Chemours admitted publicly to discharging GenX in the North Carolina public water supply in June 2017, after a team of researchers from the North Carolina State University detected the chemical downriver from the Fayetteville Works plant. In September 2017, the North Carolina Division of Water Resources sought to suspend Chemours’ National Pollutant Discharge Elimination System (NPDES) permit, citing the company’s years-long misrepresentation and failure to disclose the dumping of GenX and Nafion byproducts.

In response to the now-public health crisis, North Carolina established a health-based standard for GenX of 140 ppt. According to the complaint, a June 2017 sampling of bottom sludge collected from a water heater at a residence in Brunswick County detected GenX at 857 ppt in the top layer of sludge and 623 ppt in the bottom layer of sludge. The lead plaintiff in the case has tap water with GenX levels that exceed the state standard.

“Can you imagine what it’s like worrying if the water you’re giving your family could kill them? That’s my daily reality and the reality of so many families across areas of North Carolina that get their water from the Cape Fear River,” said plaintiff Victoria Carey, a resident of Leland, North Carolina. September 2017 testing of water drawn from her home revealed elevated levels of GenX and Nafion that exceeded regulatory standards.

Ms. Carey continued: “I’m standing up because I can’t let DuPont and Chemours get away with putting our health at risk and contaminating our properties. DuPont and Chemours need to take responsibility for their years of bad actions and willful misconduct.”

“DuPont and Chemours and the responsible decision-makers within these companies put thousands of North Carolina citizens’ health at risk for years,” said Steve Morrissey of Susman Godfrey, L.L.P, co-counsel for the plaintiff in the suit. “The residents of North Carolina have suffered long enough and deserved better. We look forward to getting them the protection and justice they both need and deserve.”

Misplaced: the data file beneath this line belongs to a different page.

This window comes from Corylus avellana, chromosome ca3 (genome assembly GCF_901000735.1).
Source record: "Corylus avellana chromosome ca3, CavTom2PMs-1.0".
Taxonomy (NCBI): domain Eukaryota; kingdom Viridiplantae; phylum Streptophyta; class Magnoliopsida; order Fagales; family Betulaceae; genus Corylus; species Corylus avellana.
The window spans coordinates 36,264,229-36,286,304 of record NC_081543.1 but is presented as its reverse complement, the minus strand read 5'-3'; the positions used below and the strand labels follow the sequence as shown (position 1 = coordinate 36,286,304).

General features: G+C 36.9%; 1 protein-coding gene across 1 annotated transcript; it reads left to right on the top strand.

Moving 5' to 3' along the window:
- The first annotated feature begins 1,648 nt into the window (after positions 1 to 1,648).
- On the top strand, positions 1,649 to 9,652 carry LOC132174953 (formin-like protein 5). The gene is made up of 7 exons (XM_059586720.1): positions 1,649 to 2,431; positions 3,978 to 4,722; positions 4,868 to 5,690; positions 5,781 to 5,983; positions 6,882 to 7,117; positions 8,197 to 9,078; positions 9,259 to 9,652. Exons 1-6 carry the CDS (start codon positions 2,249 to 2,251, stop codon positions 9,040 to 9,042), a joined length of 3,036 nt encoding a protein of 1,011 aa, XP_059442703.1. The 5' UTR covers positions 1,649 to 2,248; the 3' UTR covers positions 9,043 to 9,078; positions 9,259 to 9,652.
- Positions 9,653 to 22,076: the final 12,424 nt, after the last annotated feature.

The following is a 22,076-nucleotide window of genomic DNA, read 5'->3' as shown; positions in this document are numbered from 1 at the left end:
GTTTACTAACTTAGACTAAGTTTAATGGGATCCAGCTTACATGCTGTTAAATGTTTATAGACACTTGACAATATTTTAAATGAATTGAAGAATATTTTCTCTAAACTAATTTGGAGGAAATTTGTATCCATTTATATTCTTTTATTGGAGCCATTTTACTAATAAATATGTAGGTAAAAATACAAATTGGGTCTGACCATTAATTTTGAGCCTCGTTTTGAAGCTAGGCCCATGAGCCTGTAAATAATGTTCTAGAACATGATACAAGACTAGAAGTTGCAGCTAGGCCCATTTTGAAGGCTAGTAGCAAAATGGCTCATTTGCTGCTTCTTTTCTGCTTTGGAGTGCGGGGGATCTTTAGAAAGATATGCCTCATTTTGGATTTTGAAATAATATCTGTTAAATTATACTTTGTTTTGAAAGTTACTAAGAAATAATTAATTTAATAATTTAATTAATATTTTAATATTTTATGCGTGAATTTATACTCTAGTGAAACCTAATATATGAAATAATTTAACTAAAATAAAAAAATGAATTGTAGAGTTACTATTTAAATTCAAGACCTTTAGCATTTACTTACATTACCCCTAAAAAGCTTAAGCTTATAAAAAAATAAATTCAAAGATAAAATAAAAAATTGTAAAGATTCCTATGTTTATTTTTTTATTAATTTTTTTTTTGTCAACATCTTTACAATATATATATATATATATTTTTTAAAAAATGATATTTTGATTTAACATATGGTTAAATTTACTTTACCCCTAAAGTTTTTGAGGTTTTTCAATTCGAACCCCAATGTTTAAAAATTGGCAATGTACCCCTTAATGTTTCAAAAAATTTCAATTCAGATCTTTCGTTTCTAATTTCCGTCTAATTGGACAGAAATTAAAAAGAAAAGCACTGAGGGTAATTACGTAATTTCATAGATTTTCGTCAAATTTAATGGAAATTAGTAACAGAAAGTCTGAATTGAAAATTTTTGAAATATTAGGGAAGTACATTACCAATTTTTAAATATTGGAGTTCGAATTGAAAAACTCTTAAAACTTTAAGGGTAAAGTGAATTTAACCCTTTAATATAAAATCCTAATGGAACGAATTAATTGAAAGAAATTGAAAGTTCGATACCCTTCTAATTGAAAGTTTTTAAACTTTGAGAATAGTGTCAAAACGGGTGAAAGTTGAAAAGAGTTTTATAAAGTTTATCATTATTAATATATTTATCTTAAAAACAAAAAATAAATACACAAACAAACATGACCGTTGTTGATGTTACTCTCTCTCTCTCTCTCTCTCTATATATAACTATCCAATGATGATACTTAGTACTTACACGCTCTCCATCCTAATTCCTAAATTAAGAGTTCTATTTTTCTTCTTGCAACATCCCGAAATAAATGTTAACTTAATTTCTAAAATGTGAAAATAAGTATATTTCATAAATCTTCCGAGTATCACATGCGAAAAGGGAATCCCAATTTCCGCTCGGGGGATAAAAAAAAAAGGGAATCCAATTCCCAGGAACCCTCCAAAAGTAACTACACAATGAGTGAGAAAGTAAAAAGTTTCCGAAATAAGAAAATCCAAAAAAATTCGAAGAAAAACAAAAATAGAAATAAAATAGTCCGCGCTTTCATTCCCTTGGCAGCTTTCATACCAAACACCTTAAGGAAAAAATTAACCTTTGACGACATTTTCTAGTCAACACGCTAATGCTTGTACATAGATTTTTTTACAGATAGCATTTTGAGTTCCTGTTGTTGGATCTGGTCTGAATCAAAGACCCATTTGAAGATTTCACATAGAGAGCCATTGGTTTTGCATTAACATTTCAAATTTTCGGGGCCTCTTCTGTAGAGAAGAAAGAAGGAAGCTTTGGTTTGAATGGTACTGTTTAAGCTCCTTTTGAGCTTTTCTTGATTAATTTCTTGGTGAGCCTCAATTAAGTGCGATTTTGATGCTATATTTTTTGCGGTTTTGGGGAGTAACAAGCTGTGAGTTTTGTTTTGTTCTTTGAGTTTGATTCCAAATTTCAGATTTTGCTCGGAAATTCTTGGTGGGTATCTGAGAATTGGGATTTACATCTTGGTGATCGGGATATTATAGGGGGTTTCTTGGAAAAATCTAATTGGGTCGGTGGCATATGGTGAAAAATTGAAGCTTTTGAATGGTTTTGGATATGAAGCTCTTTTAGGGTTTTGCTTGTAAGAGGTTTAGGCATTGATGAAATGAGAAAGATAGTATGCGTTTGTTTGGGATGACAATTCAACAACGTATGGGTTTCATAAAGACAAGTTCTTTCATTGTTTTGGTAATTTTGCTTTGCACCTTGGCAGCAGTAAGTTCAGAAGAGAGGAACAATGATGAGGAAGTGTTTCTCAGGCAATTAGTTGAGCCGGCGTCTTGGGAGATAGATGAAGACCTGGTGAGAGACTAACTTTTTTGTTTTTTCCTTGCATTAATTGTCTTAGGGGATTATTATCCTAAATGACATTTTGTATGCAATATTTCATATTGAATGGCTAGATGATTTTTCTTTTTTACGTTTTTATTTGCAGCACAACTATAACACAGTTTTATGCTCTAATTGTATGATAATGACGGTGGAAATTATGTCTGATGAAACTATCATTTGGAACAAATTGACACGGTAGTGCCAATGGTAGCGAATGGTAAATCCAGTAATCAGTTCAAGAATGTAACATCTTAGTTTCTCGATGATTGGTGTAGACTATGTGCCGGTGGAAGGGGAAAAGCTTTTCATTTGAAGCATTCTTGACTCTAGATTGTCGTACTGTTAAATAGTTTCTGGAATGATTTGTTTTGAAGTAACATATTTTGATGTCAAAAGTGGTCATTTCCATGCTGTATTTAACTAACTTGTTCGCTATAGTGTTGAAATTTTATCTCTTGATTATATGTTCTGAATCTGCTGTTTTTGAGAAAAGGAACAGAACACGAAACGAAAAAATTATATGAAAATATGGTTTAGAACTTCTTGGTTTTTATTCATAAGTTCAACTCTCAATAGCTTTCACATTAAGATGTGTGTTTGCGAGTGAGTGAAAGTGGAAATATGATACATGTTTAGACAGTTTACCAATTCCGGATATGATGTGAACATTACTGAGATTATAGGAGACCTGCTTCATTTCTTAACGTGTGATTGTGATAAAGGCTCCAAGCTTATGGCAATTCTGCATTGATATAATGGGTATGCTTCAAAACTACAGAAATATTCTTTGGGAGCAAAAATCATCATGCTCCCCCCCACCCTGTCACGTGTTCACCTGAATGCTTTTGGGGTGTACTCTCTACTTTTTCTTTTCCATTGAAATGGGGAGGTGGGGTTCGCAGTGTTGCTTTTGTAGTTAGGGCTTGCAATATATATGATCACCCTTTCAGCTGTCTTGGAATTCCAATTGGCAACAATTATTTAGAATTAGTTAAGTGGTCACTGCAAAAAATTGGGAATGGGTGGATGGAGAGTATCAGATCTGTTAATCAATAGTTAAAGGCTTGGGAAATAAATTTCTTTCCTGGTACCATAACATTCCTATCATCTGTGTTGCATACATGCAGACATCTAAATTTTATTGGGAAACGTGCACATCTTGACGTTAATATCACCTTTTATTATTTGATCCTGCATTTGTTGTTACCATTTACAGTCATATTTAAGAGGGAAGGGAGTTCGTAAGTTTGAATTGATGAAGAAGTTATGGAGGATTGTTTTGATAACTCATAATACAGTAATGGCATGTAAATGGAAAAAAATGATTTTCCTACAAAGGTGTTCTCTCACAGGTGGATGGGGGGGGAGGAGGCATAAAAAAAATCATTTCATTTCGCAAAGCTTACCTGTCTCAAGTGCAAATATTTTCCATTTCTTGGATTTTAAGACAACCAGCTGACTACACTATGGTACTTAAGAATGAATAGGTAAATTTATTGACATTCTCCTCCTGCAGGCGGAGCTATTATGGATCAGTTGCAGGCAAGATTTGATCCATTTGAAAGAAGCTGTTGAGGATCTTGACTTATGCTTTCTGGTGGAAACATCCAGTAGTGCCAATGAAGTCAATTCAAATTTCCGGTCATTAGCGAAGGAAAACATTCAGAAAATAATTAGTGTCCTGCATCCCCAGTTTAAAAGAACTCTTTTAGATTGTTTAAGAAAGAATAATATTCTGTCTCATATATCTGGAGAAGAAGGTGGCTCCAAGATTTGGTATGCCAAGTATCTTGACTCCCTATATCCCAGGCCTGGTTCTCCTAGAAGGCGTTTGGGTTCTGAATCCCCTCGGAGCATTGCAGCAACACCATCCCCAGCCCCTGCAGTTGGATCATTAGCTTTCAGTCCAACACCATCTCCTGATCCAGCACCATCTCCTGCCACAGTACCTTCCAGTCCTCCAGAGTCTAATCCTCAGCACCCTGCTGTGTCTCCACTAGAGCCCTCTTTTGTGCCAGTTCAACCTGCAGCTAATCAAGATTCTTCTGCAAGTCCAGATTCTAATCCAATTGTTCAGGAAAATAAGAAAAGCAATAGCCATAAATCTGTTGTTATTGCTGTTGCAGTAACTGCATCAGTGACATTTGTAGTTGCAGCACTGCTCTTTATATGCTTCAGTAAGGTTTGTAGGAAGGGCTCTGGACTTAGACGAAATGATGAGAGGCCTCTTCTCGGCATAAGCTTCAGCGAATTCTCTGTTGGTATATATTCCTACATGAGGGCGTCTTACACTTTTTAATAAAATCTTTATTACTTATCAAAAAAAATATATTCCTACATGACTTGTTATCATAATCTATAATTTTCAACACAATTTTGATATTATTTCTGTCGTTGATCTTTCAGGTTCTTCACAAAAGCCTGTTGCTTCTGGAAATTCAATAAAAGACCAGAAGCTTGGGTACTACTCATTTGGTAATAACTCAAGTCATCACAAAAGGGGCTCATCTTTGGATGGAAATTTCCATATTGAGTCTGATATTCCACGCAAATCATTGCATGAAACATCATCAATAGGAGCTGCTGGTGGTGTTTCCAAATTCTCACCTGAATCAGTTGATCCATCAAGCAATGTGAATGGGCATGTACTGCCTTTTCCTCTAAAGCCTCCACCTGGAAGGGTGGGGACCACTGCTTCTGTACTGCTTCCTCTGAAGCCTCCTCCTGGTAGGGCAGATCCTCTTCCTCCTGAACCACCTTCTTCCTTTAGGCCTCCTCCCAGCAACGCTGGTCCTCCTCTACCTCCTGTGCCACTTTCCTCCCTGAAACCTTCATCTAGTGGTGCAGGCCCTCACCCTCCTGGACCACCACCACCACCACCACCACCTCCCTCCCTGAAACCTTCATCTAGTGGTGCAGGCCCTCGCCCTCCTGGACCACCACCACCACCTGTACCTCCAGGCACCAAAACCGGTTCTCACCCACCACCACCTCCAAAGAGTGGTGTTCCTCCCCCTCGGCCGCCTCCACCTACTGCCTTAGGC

The toxic dumping has not only polluted more than 100 miles of the river but also caused extensive damage to thousands of miles of municipal and residential piping. Chemicals like GenX and Nafion are nearly impossible to eradicate from the water supply once contamination has occurred. They are known to bond with pipes, microbes, plants, animals, and sediments and water authorities are not able to filter out the chemicals. To mitigate risks, extensive water filtration is needed at the municipal and residential levels, with removal and replacement of plumbing and appliances inside the home considered the safest and most effective option, potentially costing thousands of dollars for each home.

The lawsuit filed Monday seeks class-action status on behalf of the residents in New Hanover, Bladen, Brunswick, Cumberland, and Pender counties who have been or are currently exposed to the contaminated water, as well as injunctive relief and monetary damages for repairs of private property and medical monitoring to provide health care and other appropriate services for residents.

The lawsuit was filed in U.S. District Court in the Eastern District of North Carolina. The plaintiff is represented by Ted Leopold, Martha Geer and Doug Bunch of Cohen Milstein Sellers & Toll PLLC; and Vineet Bhatia, Steve Morrissey and Jordan Connors of Susman Godfrey, L.L.P.

For media inquiries, please contact Denise Luu at 646.693.8188 or send an email.

About Cohen Milstein

Founded in 1969, Cohen Milstein Sellers & Toll PLLC is a national leader in plaintiff class action lawsuits and litigation. As one of the premier firms in the country handling major complex cases, Cohen Milstein, with 90 attorneys, has offices in Washington, D.C., Chicago, New York City, Philadelphia, Palm Beach Gardens, Fla., Denver, Colo., and Raleigh, N.C. For more information, visit http://www.cohenmilstein.com or call (561) 515-1400.

About Susman Godfrey

For more than thirty years, Susman Godfrey LLP has focused its nationally recognized practice on just one thing: high-stakes commercial litigation. We are one of the nation's leading litigation boutique law firms with offices in Houston, Seattle, Los Angeles and New York. We have a unique perspective, the will to win, and an uncommon structure, which taken together provide the way to win. For more information, visit http://www.susmangodfrey.com or call 206-373-7380.